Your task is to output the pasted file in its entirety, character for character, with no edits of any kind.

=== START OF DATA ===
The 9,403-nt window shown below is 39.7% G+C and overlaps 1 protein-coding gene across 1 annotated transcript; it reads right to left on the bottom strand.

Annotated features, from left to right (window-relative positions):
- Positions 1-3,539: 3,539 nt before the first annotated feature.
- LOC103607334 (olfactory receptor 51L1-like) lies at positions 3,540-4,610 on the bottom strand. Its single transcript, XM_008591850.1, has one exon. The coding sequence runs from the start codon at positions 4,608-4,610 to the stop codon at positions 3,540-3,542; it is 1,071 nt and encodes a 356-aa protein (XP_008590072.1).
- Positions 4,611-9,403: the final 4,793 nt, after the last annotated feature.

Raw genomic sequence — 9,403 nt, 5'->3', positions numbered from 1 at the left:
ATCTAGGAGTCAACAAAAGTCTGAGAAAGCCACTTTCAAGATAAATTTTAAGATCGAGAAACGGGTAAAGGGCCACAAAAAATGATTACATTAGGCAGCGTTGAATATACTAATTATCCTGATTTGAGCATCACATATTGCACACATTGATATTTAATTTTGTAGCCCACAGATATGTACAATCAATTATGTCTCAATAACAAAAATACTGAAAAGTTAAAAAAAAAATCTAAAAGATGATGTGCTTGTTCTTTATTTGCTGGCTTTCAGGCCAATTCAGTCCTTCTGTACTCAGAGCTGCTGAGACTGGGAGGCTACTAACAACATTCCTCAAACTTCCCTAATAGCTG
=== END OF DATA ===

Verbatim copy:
The 9,403-nt window shown below is 39.7% G+C and overlaps 1 protein-coding gene across 1 annotated transcript; it reads right to left on the bottom strand.

Annotated features, from left to right (window-relative positions):
- Positions 1-3,539: 3,539 nt before the first annotated feature.
- LOC103607334 (olfactory receptor 51L1-like) lies at positions 3,540-4,610 on the bottom strand. Its single transcript, XM_008591850.1, has one exon. The coding sequence runs from the start codon at positions 4,608-4,610 to the stop codon at positions 3,540-3,542; it is 1,071 nt and encodes a 356-aa protein (XP_008590072.1).
- Positions 4,611-9,403: the final 4,793 nt, after the last annotated feature.

Raw genomic sequence — 9,403 nt, 5'->3', positions numbered from 1 at the left:
ATCTAGGAGTCAACAAAAGTCTGAGAAAGCCACTTTCAAGATAAATTTTAAGATCGAGAAACGGGTAAAGGGCCACAAAAAATGATTACATTAGGCAGCGTTGAATATACTAATTATCCTGATTTGAGCATCACATATTGCACACATTGATATTTAATTTTGTAGCCCACAGATATGTACAATCAATTATGTCTCAATAACAAAAATACTGAAAAGTTAAAAAAAAAATCTAAAAGATGATGTGCTTGTTCTTTATTTGCTGGCTTTCAGGCCAATTCAGTCCTTCTGTACTCAGAGCTGCTGAGACTGGGAGGCTACTAACAACATTCCTCAAACTTCCCTAATAGCTG